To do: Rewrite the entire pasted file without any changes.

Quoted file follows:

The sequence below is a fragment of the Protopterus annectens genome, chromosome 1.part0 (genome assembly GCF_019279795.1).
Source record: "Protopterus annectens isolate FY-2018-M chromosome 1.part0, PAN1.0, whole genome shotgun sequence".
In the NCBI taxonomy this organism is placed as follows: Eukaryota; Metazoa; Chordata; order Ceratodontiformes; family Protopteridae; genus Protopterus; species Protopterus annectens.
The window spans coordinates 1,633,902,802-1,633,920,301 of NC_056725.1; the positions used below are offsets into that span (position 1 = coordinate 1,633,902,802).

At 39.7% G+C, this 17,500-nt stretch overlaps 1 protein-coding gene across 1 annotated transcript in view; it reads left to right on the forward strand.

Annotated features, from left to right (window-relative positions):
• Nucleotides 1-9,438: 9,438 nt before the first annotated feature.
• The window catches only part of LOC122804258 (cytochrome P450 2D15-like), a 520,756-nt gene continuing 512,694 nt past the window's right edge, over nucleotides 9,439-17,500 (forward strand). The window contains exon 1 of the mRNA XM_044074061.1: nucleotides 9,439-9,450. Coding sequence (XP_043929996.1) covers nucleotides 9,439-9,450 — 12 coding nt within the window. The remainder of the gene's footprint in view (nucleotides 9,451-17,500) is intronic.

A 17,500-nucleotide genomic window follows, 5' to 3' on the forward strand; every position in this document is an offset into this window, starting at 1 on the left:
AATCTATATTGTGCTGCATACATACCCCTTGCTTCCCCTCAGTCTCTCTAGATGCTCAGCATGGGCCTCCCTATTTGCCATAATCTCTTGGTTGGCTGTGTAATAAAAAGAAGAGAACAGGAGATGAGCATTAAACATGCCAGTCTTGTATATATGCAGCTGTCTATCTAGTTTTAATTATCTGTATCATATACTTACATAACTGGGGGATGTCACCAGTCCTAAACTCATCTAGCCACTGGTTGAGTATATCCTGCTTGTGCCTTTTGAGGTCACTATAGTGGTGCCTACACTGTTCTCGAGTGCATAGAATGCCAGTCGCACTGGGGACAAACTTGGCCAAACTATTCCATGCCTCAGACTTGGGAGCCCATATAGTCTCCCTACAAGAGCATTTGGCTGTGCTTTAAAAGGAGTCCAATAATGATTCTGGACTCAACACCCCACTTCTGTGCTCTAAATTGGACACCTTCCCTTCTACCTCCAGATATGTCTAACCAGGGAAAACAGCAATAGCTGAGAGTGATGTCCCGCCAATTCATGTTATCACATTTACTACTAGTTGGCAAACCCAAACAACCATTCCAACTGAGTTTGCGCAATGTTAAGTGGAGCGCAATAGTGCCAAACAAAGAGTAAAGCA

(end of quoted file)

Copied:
The sequence below is a fragment of the Protopterus annectens genome, chromosome 1.part0 (genome assembly GCF_019279795.1).
Source record: "Protopterus annectens isolate FY-2018-M chromosome 1.part0, PAN1.0, whole genome shotgun sequence".
In the NCBI taxonomy this organism is placed as follows: Eukaryota; Metazoa; Chordata; order Ceratodontiformes; family Protopteridae; genus Protopterus; species Protopterus annectens.
The window spans coordinates 1,633,902,802-1,633,920,301 of NC_056725.1; the positions used below are offsets into that span (position 1 = coordinate 1,633,902,802).

At 39.7% G+C, this 17,500-nt stretch overlaps 1 protein-coding gene across 1 annotated transcript in view; it reads left to right on the forward strand.

Annotated features, from left to right (window-relative positions):
• Nucleotides 1-9,438: 9,438 nt before the first annotated feature.
• The window catches only part of LOC122804258 (cytochrome P450 2D15-like), a 520,756-nt gene continuing 512,694 nt past the window's right edge, over nucleotides 9,439-17,500 (forward strand). The window contains exon 1 of the mRNA XM_044074061.1: nucleotides 9,439-9,450. Coding sequence (XP_043929996.1) covers nucleotides 9,439-9,450 — 12 coding nt within the window. The remainder of the gene's footprint in view (nucleotides 9,451-17,500) is intronic.

A 17,500-nucleotide genomic window follows, 5' to 3' on the forward strand; every position in this document is an offset into this window, starting at 1 on the left:
AATCTATATTGTGCTGCATACATACCCCTTGCTTCCCCTCAGTCTCTCTAGATGCTCAGCATGGGCCTCCCTATTTGCCATAATCTCTTGGTTGGCTGTGTAATAAAAAGAAGAGAACAGGAGATGAGCATTAAACATGCCAGTCTTGTATATATGCAGCTGTCTATCTAGTTTTAATTATCTGTATCATATACTTACATAACTGGGGGATGTCACCAGTCCTAAACTCATCTAGCCACTGGTTGAGTATATCCTGCTTGTGCCTTTTGAGGTCACTATAGTGGTGCCTACACTGTTCTCGAGTGCATAGAATGCCAGTCGCACTGGGGACAAACTTGGCCAAACTATTCCATGCCTCAGACTTGGGAGCCCATATAGTCTCCCTACAAGAGCATTTGGCTGTGCTTTAAAAGGAGTCCAATAATGATTCTGGACTCAACACCCCACTTCTGTGCTCTAAATTGGACACCTTCCCTTCTACCTCCAGATATGTCTAACCAGGGAAAACAGCAATAGCTGAGAGTGATGTCCCGCCAATTCATGTTATCACATTTACTACTAGTTGGCAAACCCAAACAACCATTCCAACTGAGTTTGCGCAATGTTAAGTGGAGCGCAATAGTGCCAAACAAAGAGTAAAGCA